The making of Michael Winterbottom’s “In this World,” about Afghan refugees fleeing their war-torn homeland for a life in the West, is as extraordinary as the movie itself. The production notes detail the tortuous, and often extremely risky nature of Winterbottom’s endeavor, given the region’s virulent anti-Americanism following 9/11 and the ensuing turmoil in Afghanistan.
In casting their movie, Winterbottom found two remarkable boys, Jamal Udin Torabi and Enayatullah Jumaudin, both non-actors, to play the leads. Of course, neither spoke much English, and securing visas for them, let alone the production’s filming permits was another grueling matter entirely.
That Winterbotton was able to pull this venture off at all is remarkable. That “In this World” is one of this year’s strongest movies is sweet redemption. It’s an unusually powerful testament to what one is willing to suffer and endure for a chance at the kind of life that you and I take for granted. The story is simple: an Afghan family engages the services of human traffickers to get two teenage cousins away from their digs in Peshawar, Pakistan to brighter prospects in London. The boys set off, not knowing who to trust nor how to communicate in the myriad of languages they encounter, on foot, in jeeps, buses, freighters, from one halfway house to another, thus, joining the millions of refugees who annually risk their lives in the trek for freedom.
Jamal and Enayatullah (they use their own names in the movie) are a naïve but reslient
pair. We know little about them, but, in following their journey and the rapport they develop, Winterbottom manages, with minimal dramatic artifice, to engage our sympathies. We feel not just for them but for all the desperate souls the movie happens upon, including a young couple with a baby who stow away with the boys, alongside fellow refugees, inside a shipping container. In the darkness, their terror and anxiety for the baby rise through what becomes a harrowing forty-hour sea passage. Most disturbing is the knowledge that the fate of such people is, in the end, lost, their voices never heard, in our vast tide of anonymous suffering and exploitation.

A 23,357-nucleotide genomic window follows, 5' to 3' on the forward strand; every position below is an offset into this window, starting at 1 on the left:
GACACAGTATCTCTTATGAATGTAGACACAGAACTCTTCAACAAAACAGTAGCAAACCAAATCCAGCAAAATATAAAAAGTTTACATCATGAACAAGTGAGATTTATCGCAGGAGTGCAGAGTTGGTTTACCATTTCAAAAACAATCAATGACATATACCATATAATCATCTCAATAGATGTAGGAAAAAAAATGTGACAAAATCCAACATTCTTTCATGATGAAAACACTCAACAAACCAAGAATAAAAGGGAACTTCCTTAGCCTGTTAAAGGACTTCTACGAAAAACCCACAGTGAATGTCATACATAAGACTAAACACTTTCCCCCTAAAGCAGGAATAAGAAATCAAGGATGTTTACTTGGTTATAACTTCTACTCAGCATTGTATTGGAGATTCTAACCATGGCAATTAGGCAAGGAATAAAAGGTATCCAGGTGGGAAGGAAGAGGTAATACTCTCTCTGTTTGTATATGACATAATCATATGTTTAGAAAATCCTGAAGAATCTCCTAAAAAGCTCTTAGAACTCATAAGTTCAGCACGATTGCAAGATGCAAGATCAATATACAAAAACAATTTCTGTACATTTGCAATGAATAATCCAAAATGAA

For all its effect, “World” is an amazingly utilitarian work. Winterbottom employs a gritty, restless, documentary style and a juggernaut pace that seems, on principle, to eschew emotionalism and sticks with the raw, physical record of the journey. Indeed, outside of Dario Marianelli’s haunting score, “World” is short on artful lyricism, on obvious sentiment. The actors are compelling in their very unactorliness; they force us to come to them, to see that it’s in their tired, bedraggled faces that the movie’s message is written. “In this World” may be too fidgety to be poetry. It hews too close to life for that, accomplishing, instead, a daring, thought-provoking immediacy.
Directed by: Michael Winterbottom
Written by: Tony Grisoni
Cast: Jamal Udin Torabi, Enayatullah, Imran Paracha